Faulty Juma TRX2

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Faulty Juma TRX2

Postby M0ZHN » 15 Jul 2020 15:30

Good evening,

My TRX2 has been sitting on the shelf for some time, I finally picked it up with a view to update the software. I switched it on and everything was working fine, I was enjoying listening to 20m band. Next day I switched it back on but the fuse in the Juma blew. I replaced the fuse today and powered up, it came briefly to life only to release a puff of smoke that appeared to be coming from the optical encoder on the control board. I cannot see any visible damage or signs of fault so my question is, how do I go about troubleshooting my Juma to find the fault please?

Any help is much appreciated.

73 Elia,
M0ZHN
M0ZHN
 
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Re: Faulty Juma TRX2

Postby M0ZHN » 16 Jul 2020 09:42

The fault was traced to C14 on the Control DDS Board which had developed a short. After replacing it the radio turns on straight away without pressing the power button, also cannot switch it off with the power button any more. Could it be that Q1 and/or Q2 have gone faulty as well? How to check without removing them from the pcb?

Thanks,
Elia M0ZHN
M0ZHN
 
Posts: 4
Joined: 03 Feb 2013 18:47
Location: England

Re: Faulty Juma TRX2

Postby 5B4AIY » 17 Jul 2020 10:36

Hi, Elia,

Let's talk about how the power switch of the TRX-2 works. In the OFF state there is +12V applied to pin 2 of Q2. Q2 is off at this point. When the PWR switch is pressed, two things occur, the first is that +12V is applied via D1 to the gate of Q1, turning it ON. This pulls the gate of Q2 to ground, turning it ON, and power is applied through Q2 to the rest of the transceiver. The microprocessor powers up, and after the initial boot sequence it outputs a +5V signal, PWR-ON, from pin 59 to the gate of Q1 latching it ON, and holding Q2 ON as well. The second thing the PWR switch does is, after the completion of the boot sequence pressing the PWR switch sends a +5V signal to the PWR-SW pin 60 of the microprocessor and this is used to lock the VFO, cancel an operation, and if present for long enough, to force a shut-down.

In your case, disconnect the power supply, remove the top cover, and with a multi-meter on the OHMS range with the + lead connected to pin 2 of Q2 and the - lead connected to pin 3 (These pins are accessible via J4). If Q2 is OK this should measure a very high resistance, otherwise, if Q2 has gone short-circuit, then it will measure a low resistance, and you will have to replace Q2. It is also possible that Q1 has failed short-circuit, in which case this would also give you the same symptoms, i.e, immediate power up when applying power to the transceiver. You can check for this by again using your multi-meter on the OHMS range, and measuring the resistance between the gate of Q2 and ground. If Q1 is OK, you should measure a high resistance, if Q1 is shorted, then you will see a very low resistance, which would turn Q2 on leading to the symptoms you describe. Either of these failures will certainly result in the transceiver being unable to be turned OFF by the PWR button.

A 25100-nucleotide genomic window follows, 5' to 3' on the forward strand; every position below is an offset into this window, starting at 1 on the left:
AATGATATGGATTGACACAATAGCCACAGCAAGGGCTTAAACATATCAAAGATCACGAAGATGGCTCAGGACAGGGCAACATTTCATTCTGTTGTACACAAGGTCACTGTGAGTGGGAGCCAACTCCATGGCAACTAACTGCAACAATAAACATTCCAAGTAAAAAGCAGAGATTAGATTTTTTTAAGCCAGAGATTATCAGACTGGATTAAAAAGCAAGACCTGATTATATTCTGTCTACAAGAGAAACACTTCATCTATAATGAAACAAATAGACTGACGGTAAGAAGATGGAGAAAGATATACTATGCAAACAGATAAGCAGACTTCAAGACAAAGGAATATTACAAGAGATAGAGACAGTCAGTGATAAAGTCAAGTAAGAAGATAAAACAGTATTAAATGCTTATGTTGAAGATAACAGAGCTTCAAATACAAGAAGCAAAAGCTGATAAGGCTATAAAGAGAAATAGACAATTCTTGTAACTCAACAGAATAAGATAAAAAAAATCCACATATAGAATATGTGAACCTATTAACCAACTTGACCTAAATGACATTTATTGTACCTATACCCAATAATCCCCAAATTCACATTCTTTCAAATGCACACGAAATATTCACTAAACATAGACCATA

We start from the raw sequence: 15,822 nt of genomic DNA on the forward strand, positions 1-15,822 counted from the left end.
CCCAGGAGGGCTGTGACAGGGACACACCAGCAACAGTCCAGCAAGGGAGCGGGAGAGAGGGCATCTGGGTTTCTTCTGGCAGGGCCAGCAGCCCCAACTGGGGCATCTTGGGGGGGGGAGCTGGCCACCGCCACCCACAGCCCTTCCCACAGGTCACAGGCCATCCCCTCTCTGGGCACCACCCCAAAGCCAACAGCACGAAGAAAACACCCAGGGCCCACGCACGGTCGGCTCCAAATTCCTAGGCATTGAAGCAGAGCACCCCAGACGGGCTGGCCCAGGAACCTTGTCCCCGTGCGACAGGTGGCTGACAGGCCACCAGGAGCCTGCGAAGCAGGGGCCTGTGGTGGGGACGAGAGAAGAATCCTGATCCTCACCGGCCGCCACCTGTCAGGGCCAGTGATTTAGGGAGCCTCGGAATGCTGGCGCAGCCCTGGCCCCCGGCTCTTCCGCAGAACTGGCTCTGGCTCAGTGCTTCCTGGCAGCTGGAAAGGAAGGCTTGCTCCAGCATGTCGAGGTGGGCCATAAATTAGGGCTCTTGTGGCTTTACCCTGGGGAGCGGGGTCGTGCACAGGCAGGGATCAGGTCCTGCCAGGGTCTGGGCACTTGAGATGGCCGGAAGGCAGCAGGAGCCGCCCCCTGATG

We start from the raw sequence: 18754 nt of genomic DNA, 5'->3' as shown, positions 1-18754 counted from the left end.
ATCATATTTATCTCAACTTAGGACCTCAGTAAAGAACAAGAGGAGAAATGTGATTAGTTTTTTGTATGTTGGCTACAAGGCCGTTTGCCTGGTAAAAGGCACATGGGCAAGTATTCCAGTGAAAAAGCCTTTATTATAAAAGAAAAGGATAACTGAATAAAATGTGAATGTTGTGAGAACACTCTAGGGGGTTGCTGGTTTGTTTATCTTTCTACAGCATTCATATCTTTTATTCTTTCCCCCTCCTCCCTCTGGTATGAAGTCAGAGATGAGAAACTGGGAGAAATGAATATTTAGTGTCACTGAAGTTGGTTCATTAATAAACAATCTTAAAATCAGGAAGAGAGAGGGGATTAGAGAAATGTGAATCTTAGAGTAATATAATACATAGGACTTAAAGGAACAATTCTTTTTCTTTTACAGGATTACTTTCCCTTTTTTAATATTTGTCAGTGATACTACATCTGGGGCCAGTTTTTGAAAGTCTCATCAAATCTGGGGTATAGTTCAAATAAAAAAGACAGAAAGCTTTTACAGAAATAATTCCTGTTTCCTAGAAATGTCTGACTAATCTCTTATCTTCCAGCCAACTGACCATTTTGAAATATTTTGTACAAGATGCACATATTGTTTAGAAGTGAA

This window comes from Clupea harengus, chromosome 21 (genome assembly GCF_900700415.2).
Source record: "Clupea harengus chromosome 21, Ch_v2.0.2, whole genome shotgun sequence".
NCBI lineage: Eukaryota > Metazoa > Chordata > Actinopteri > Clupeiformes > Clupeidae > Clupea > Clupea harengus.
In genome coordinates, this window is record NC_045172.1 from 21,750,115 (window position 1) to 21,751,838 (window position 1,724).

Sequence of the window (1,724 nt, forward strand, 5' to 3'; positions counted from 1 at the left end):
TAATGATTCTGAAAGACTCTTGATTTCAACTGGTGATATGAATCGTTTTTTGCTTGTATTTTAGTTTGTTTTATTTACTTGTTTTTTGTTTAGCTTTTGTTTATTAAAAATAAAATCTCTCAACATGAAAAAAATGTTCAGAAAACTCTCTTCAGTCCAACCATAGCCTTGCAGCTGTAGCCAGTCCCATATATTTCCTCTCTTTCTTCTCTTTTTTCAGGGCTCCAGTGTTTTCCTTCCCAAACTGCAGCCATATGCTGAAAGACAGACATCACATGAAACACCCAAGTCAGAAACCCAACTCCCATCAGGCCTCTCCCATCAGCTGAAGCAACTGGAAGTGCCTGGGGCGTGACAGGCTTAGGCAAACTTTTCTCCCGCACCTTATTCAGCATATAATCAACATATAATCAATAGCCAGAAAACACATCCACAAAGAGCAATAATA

My bet is that Q2 is shorted. It is very likely that with C14 a short-circuit although this would blow the main fuse, this takes time, and Q2 could easily be damaged by the high-current surge, leading to a failure.

If you need any other assistance, let me know.

73, Adrian, 5B4AIY
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Re: Faulty Juma TRX2

Postby M0ZHN » 17 Jul 2020 11:49

Hi Adrian,

Thank you for the assistance, yes you are absolutely correct, Q2 is gone. I checked as per your email and it is a short. I don't have a similar transistor to hand so will order a replacement and see how goes. The radio is working at the moment so hopefully no other damage has been done.

Once repaired I will attempt loading your software :D

Thanks again,
73 Elia, M0ZHN
M0ZHN
 
Posts: 4
Joined: 03 Feb 2013 18:47
Location: England

Re: Faulty Juma TRX2

Postby 5B4AIY » 18 Jul 2020 11:21

Hi, Elia,

Yes, that was the most likely candidate. The problem arises because of the use of tantalum electrolytic capacitors when connected directly to a low-impedance current source such as a power supply. These capacitors have very low effective series resistance, and hence when subject to a switch-on transient, especially after having been idle for a long time, they are very likely to fail short-circuit. If the power supply you were using has a large value capacitor at the output, then there is often more than sufficient energy available to cause C14 to fail, and the resultant surge current could well be large enough to damage Q2. From its data sheet, its absolute maximum pulsed current rating is 8A, and its avalanche current rating is 5A. These currents are readily obtainable from power supply electrolytic capacitors. Always with the advantage of hindsight, it would probably have been better to have used an aluminium electrolytic for C14, but that's always the case, so it's no reflection on the original designers.

Anyway, glad to have been of some assistance, hope you get it fixed shortly, so you can try my firmware.

73, Adrian, 5B4AIY
5B4AIY
 
Posts: 188
Joined: 13 Nov 2011 09:22
Location: Cyprus


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